Inadequate Cancer Medicines in America?

REPLAY VIDEO
Your next video will start in
Pause

Recommended Videos

  • Info

  • Comments

  • VIDEO TEXT

Aug. 1 (Bloomberg) -- Infectious Disease and Public Health Specialist Celine Gounder and Harvard Medical School Assistant Professor in Medicine Dr. James Bradner discusses cancer medicines with Pimm Fox on Bloomberg Television's "Taking Stock." (Source: Bloomberg)

Tell us about this thing you are working on that could actually solve the problem of cancer.

10 years ago as i was training as a cancer doctor, i learned something that most patients and families experiencing cancer already know, that cancer drugs don't work well enough.

I went back to school to retrain in chemistry, the science of making molecules.

Today, i lead a laboratory at the dana-farber cancer institute that attempts to undertake the new steps of a cancer drug discovery.

-- first steps of a new cancer drug discovery.

This molecule has a tendency to cause some types of cancers to forget that they are cancers.

In drug discovery, this is typically a pretty secretive, private moment where you lock away your secrets and don't tell your colleagues, certainly not your competitors.

But we're not a drug company.

We we are an academic center trying to have an impact as broadly on science as we can, so we did just the opposite.

We have made the molecule freely and immediately available to scientists around the world who may have an interest in studying this compound in their labs.

Today, we reported in the journal "cell," that this compound has the ability to prevent damage to the heart after overwhelming stress.

He is giving away information about a molecule that make your cancer.

Is this going to spur the acceleration of finding a cure?

It is interesting.

His lab has shared the molecule with over 400 labs across the world.

This is very much counter to what the pharmaceutical industry would normally do.

Usually, it is very much about intellectual property.

You patent it and make money on it.

But his lab has patented it with the idea of protecting it as something open sourced that others can study.

I would be curious to hear what he thinks -- what do you think this means in terms of commercialization?

Is an antagonistic to doing commercialization of medical research?

There are two really important components to the formula for a winning drug molecule.

The first is to have a terrific substance, and fair, patents are very important to ensure that the technologies they deserve.

The second is that we should know exactly what to do with these molecules by the time they reach the clinic.

Open source drug discovery, as we call it now in our laboratory, really solves the second problem.

It allows all of us to come up with better solutions to diseases than any of us.

Basically, so we don't get in our own way.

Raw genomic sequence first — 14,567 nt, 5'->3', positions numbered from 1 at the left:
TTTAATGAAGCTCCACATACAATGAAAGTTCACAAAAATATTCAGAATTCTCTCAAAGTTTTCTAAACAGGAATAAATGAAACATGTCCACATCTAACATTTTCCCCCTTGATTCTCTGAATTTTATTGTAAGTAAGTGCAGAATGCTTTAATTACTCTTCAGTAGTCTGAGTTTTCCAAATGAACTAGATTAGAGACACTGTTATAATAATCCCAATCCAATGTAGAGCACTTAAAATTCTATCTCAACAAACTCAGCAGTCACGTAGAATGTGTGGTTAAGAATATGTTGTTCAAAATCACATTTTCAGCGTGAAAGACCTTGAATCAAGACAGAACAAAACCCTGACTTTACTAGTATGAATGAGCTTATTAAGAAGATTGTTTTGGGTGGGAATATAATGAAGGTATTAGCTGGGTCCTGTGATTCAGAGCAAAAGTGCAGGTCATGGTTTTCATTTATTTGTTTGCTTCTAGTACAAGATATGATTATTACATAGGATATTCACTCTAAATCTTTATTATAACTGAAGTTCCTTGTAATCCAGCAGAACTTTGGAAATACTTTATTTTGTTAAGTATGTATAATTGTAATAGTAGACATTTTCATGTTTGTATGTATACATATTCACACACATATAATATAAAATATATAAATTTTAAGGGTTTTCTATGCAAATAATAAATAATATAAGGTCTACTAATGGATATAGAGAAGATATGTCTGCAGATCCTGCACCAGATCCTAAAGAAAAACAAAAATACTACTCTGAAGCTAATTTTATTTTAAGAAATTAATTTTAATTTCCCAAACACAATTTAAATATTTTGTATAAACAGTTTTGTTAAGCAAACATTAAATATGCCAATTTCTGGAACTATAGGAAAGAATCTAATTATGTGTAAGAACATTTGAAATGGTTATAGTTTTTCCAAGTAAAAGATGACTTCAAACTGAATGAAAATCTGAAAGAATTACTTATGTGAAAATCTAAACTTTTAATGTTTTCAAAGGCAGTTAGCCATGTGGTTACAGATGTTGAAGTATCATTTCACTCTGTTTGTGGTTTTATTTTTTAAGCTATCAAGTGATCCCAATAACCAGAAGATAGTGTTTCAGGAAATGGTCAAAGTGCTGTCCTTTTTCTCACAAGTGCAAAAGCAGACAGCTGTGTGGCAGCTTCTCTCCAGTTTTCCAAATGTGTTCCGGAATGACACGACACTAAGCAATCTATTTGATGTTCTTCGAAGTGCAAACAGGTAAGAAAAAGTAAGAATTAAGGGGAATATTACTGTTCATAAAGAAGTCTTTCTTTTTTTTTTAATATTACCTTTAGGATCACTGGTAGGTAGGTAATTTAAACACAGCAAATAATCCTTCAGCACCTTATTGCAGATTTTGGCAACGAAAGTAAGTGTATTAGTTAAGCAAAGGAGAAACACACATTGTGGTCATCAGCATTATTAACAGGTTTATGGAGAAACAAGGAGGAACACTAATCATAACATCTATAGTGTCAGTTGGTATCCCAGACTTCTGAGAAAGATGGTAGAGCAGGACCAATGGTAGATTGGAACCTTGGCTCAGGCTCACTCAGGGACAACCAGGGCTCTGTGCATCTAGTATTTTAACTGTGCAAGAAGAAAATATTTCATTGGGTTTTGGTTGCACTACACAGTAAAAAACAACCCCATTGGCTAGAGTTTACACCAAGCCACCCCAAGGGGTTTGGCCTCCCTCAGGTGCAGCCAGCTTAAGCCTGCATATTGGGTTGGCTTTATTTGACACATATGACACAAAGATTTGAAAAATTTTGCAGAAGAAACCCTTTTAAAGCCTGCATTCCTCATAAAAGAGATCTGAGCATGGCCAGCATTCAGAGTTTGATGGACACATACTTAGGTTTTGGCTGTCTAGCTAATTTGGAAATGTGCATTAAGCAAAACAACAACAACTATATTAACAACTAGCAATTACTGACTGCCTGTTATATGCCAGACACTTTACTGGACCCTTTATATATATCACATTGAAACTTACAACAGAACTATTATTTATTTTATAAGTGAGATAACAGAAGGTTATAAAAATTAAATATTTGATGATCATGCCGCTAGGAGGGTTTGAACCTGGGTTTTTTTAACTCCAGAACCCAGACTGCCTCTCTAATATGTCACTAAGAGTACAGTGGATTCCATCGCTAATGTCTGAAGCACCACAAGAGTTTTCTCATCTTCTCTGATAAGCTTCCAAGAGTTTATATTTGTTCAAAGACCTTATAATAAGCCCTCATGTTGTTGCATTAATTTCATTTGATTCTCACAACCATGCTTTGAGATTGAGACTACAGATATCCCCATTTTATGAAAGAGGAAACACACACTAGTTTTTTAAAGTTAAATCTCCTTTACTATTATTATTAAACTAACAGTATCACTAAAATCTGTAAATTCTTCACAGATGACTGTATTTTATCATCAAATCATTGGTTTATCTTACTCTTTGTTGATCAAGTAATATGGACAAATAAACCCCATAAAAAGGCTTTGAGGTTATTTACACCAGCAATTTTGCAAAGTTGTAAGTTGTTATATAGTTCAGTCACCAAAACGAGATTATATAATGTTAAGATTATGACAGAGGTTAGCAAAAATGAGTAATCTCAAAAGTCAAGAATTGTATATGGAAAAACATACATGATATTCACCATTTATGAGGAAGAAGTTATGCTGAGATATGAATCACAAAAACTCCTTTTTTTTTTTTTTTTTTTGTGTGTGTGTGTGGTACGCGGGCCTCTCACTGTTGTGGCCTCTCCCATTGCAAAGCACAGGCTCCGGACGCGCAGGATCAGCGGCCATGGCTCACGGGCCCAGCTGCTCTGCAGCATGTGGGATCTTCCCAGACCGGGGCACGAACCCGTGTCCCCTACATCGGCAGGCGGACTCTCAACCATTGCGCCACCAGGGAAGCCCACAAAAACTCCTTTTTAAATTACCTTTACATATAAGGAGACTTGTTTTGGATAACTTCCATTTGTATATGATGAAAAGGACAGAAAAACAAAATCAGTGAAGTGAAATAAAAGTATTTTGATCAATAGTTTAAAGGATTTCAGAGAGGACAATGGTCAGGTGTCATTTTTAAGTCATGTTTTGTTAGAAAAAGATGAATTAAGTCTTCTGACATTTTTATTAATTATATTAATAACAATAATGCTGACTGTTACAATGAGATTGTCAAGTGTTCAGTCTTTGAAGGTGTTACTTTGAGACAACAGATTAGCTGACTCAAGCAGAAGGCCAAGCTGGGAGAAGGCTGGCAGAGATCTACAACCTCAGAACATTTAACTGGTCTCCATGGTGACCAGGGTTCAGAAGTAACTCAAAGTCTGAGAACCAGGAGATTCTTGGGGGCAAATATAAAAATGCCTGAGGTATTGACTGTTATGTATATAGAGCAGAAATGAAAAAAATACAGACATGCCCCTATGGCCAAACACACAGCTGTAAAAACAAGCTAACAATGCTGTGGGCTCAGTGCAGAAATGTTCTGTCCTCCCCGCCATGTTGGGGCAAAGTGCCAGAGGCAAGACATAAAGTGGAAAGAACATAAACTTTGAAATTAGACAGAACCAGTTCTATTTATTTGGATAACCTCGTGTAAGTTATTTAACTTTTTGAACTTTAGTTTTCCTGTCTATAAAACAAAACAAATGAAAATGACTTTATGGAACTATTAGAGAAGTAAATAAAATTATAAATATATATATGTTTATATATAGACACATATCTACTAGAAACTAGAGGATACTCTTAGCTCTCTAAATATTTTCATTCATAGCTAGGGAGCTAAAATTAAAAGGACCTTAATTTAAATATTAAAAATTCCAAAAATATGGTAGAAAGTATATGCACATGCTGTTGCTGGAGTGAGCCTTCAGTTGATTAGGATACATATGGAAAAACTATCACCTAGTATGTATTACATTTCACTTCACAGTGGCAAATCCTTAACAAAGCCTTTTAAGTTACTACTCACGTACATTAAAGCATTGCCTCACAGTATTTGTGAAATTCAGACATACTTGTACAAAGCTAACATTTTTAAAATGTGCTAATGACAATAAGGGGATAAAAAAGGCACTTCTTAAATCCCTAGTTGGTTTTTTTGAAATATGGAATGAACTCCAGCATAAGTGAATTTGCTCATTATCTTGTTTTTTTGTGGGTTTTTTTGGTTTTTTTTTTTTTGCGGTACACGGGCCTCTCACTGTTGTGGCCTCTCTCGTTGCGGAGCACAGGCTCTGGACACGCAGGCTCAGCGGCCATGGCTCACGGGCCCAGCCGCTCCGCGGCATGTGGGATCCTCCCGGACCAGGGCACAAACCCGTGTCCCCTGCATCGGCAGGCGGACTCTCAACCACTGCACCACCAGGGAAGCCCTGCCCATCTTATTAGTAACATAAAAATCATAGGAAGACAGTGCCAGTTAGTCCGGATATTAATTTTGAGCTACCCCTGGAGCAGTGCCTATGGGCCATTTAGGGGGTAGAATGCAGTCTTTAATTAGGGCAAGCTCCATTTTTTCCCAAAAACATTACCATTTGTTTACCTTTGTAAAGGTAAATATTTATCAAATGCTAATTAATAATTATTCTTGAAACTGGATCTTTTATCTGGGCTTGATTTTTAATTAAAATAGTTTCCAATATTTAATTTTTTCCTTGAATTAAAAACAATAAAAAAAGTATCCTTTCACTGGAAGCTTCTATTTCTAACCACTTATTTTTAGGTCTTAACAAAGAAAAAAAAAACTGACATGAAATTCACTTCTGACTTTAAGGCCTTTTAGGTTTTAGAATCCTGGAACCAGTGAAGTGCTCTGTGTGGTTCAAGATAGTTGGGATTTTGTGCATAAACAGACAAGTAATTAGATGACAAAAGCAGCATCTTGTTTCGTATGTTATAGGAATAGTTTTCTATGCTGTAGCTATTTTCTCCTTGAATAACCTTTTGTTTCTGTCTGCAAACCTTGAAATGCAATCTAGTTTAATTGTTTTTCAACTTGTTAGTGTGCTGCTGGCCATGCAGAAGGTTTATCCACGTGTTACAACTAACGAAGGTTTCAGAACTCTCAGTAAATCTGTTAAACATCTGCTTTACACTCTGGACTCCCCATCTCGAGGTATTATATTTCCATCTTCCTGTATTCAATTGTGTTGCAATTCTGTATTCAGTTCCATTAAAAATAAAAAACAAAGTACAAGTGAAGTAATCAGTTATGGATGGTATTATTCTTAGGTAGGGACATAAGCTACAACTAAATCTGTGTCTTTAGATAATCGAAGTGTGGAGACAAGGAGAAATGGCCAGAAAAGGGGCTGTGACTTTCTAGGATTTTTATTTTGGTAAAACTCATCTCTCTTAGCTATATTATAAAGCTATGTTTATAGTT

It sounds great.

It even sounds like it could get a nobel prize.

But is it going to make people a lot of money?

Isn't that what really drives drug discovery?

If you cannot make money on it, why are people going to develop it?

Is a cancer doctor, i am glad there is money out there for people who are creative and resourceful enough to cure this awful disease.

So yes, these molecules that go into the clinic must be protected.

But for every molecule that goes into at the clinic, there is a molecule on the shelf that could be an important tool for scientist around the world to make important findings like the finding today about heart failure.

Surely, those findings are more important than just the commercial side.

Are there other benefits to using open source technology?

It is an nascent field, i would say.

This molecule is being studied for multiple myeloma, leukemia, lymphoma.

But he is a pioneer in this area, for sure.

Even the incentives in academia are that you are the person who gets the grant.

Your name is on the paper.

So you want to protect that information.

In the pharmaceutical industry, it is a profit motive.

This is a groundbreaking approach to science.

What are some of the pharmaceutical companies you're working with or talking to -- what do they say about this?

They are very interested.

It is clear they are following this work with real attention.

Beyond our own effort, there are already two or three pharmaceutical companies delivering chemical derivatives of the molecule to the clinic.

Whether or not they will experiment with it themselves remains to be seen, but as in the information technology industry, more and more we believe that unless they to embrace an open-source approach, they may not be competitive in the future.

When do we get the cure cure for cancer?

How many years?

Cure is a big word in our field.

We do not treat it lightly.

This year, the molecule will

This text has been automatically generated. It may not be 100% accurate.

Advertisement

BTV Channel Finder

Channel_finder_loader

ZIP is required for U.S. locations

Bloomberg Television in   change